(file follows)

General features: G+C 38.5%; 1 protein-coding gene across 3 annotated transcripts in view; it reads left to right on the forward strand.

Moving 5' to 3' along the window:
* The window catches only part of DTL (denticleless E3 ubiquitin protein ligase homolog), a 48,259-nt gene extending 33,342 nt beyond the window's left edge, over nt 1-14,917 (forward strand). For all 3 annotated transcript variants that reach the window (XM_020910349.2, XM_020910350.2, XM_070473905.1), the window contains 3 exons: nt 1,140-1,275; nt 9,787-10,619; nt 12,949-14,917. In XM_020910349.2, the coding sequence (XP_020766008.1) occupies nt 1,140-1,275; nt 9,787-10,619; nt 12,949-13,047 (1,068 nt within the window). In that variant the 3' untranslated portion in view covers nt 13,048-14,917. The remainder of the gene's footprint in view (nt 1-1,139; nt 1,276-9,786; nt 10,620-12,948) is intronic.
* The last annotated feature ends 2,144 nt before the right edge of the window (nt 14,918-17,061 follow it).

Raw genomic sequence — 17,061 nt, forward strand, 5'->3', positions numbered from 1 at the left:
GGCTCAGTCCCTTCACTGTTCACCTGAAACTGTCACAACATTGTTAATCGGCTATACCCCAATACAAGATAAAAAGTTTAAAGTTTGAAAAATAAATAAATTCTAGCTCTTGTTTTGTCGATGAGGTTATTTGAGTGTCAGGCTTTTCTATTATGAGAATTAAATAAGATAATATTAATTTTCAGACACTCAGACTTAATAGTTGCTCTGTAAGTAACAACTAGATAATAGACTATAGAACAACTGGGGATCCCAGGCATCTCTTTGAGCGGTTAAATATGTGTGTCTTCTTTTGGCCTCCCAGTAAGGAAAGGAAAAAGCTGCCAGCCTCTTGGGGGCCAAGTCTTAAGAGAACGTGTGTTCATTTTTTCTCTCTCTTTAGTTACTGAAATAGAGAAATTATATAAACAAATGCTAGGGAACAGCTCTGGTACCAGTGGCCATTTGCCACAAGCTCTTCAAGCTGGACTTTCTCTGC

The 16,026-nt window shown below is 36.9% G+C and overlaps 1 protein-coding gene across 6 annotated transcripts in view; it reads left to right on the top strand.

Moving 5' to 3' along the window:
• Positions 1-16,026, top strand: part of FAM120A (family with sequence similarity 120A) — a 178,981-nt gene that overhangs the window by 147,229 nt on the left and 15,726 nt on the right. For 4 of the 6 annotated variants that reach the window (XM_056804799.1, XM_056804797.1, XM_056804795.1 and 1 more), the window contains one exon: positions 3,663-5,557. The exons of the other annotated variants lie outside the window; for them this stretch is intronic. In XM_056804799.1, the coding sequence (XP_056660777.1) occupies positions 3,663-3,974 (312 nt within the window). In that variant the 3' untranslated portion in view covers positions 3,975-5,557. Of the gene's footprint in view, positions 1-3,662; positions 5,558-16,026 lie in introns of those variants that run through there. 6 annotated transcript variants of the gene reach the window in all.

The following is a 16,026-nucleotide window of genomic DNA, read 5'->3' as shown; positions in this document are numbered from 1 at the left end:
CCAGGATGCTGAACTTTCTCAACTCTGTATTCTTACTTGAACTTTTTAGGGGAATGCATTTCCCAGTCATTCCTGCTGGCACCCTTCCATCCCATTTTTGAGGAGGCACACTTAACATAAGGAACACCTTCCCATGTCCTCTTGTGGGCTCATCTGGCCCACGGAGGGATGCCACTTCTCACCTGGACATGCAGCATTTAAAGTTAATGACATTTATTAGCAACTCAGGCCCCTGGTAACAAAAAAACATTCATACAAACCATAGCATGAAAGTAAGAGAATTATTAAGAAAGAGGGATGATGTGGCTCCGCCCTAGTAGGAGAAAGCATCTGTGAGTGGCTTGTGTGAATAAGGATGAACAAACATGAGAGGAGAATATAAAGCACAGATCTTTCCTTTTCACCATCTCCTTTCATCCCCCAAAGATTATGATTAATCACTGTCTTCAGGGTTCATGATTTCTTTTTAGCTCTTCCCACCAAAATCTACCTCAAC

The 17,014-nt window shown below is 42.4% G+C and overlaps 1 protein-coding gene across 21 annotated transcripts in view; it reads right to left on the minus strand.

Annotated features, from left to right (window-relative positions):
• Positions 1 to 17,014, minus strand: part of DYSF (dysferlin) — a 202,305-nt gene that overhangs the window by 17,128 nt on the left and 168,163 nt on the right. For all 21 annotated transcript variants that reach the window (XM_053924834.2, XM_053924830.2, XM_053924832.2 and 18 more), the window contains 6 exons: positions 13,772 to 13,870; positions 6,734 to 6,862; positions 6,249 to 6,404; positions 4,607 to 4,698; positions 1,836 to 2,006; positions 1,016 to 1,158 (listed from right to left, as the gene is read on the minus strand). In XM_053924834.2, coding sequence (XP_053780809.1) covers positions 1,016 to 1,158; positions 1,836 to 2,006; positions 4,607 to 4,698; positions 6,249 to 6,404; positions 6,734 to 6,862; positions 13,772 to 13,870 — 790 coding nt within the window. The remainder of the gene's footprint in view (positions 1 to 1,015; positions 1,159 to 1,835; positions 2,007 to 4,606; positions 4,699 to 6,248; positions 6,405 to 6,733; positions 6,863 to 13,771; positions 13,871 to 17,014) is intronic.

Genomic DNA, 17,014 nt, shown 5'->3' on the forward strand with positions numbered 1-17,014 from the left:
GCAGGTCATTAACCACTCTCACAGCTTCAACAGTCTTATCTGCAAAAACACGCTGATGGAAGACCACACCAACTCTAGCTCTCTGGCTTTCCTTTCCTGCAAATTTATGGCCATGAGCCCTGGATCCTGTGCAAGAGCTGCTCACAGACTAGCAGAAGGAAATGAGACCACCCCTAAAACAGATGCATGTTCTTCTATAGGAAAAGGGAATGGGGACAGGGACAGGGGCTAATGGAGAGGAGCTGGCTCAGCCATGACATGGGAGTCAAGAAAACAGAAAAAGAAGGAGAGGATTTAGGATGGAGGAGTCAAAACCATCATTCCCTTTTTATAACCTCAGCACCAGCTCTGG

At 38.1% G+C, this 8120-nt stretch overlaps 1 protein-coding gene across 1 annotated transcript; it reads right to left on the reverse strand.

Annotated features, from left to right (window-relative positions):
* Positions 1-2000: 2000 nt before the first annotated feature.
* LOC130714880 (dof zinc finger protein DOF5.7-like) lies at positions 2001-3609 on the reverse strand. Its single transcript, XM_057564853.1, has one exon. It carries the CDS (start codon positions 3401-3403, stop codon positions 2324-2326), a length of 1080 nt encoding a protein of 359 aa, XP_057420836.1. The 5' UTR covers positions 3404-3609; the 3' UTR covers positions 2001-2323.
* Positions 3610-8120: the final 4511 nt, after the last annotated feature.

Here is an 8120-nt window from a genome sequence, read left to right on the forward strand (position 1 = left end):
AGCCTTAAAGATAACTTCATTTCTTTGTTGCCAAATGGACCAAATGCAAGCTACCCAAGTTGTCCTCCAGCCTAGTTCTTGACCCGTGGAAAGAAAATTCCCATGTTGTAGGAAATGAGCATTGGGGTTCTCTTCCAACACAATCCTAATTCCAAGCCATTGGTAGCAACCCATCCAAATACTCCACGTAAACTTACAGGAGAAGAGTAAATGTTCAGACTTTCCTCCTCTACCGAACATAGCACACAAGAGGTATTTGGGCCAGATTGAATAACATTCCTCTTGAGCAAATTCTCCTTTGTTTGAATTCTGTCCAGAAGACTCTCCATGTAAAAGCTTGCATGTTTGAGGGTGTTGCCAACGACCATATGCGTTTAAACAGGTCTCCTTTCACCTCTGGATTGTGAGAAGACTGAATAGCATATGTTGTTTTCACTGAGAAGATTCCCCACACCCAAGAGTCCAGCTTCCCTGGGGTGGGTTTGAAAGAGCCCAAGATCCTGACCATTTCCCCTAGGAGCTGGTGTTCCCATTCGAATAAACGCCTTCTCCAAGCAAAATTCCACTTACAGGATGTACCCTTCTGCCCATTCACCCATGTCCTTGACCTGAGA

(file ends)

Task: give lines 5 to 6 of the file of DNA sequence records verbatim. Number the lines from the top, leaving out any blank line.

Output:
Raw genomic sequence — 17,061 nt, forward strand, 5'->3', positions numbered from 1 at the left:
GGCTCAGTCCCTTCACTGTTCACCTGAAACTGTCACAACATTGTTAATCGGCTATACCCCAATACAAGATAAAAAGTTTAAAGTTTGAAAAATAAATAAATTCTAGCTCTTGTTTTGTCGATGAGGTTATTTGAGTGTCAGGCTTTTCTATTATGAGAATTAAATAAGATAATATTAATTTTCAGACACTCAGACTTAATAGTTGCTCTGTAAGTAACAACTAGATAATAGACTATAGAACAACTGGGGATCCCAGGCATCTCTTTGAGCGGTTAAATATGTGTGTCTTCTTTTGGCCTCCCAGTAAGGAAAGGAAAAAGCTGCCAGCCTCTTGGGGGCCAAGTCTTAAGAGAACGTGTGTTCATTTTTTCTCTCTCTTTAGTTACTGAAATAGAGAAATTATATAAACAAATGCTAGGGAACAGCTCTGGTACCAGTGGCCATTTGCCACAAGCTCTTCAAGCTGGACTTTCTCTGC